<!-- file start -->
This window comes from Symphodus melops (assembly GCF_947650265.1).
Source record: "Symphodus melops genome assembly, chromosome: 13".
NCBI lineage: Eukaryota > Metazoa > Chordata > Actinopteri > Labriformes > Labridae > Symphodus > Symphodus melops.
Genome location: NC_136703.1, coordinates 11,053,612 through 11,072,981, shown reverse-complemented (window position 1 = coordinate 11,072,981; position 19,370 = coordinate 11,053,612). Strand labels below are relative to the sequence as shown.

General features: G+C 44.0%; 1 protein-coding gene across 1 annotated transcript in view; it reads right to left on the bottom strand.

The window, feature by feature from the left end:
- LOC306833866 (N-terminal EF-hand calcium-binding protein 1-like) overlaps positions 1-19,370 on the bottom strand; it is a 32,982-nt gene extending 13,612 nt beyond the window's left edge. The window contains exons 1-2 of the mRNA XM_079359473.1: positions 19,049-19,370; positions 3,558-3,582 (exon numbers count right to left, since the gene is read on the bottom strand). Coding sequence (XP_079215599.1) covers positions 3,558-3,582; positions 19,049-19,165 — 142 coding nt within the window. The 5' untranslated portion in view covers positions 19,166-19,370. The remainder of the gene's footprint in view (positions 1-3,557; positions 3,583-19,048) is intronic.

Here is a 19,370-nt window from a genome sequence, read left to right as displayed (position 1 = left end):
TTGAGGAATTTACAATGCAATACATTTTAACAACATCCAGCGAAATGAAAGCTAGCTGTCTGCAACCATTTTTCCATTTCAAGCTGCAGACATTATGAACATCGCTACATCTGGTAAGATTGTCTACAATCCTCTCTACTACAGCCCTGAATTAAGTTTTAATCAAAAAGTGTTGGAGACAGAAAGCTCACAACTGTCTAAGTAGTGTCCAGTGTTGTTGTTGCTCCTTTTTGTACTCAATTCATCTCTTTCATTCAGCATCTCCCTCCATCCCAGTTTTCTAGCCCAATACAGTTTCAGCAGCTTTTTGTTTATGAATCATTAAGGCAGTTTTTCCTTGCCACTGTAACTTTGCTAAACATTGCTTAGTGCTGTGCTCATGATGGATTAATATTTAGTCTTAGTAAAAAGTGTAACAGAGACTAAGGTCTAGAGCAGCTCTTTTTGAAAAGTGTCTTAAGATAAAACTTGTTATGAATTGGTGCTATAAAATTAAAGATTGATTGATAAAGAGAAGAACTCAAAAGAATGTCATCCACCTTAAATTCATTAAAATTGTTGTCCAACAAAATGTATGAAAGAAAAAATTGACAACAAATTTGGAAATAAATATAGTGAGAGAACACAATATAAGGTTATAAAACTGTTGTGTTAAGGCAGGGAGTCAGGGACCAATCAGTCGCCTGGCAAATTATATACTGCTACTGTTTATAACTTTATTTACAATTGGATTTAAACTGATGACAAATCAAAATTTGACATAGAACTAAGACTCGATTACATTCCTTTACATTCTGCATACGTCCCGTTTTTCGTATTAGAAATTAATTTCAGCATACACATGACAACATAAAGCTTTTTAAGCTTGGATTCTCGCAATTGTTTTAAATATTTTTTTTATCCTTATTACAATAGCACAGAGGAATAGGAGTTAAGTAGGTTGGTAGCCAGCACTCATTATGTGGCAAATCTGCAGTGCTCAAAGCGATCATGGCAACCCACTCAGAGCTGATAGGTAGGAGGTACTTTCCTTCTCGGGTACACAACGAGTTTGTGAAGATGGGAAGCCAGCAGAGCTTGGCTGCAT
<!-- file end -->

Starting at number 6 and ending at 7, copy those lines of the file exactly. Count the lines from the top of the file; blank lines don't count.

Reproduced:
The window, feature by feature from the left end:
- LOC306833866 (N-terminal EF-hand calcium-binding protein 1-like) overlaps positions 1-19,370 on the bottom strand; it is a 32,982-nt gene extending 13,612 nt beyond the window's left edge. The window contains exons 1-2 of the mRNA XM_079359473.1: positions 19,049-19,370; positions 3,558-3,582 (exon numbers count right to left, since the gene is read on the bottom strand). Coding sequence (XP_079215599.1) covers positions 3,558-3,582; positions 19,049-19,165 — 142 coding nt within the window. The 5' untranslated portion in view covers positions 19,166-19,370. The remainder of the gene's footprint in view (positions 1-3,557; positions 3,583-19,048) is intronic.